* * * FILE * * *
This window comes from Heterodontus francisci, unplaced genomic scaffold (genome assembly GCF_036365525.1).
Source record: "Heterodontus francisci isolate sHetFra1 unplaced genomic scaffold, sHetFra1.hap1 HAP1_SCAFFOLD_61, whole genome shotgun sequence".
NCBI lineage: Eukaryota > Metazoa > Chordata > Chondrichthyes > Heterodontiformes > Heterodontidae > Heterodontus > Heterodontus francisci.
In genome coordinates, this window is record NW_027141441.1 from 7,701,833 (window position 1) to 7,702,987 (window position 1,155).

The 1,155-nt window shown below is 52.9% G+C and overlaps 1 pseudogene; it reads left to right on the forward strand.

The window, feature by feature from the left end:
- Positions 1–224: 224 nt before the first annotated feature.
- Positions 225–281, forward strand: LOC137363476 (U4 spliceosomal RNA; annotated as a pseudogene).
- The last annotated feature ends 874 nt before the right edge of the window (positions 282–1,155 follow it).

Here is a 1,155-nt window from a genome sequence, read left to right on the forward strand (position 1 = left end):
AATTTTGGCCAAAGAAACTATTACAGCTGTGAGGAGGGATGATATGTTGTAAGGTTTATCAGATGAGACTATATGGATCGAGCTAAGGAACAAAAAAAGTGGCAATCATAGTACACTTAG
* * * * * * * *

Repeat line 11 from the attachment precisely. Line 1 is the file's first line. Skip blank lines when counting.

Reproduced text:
AATTTTGGCCAAAGAAACTATTACAGCTGTGAGGAGGGATGATATGTTGTAAGGTTTATCAGATGAGACTATATGGATCGAGCTAAGGAACAAAAAAAGTGGCAATCATAGTACACTTAG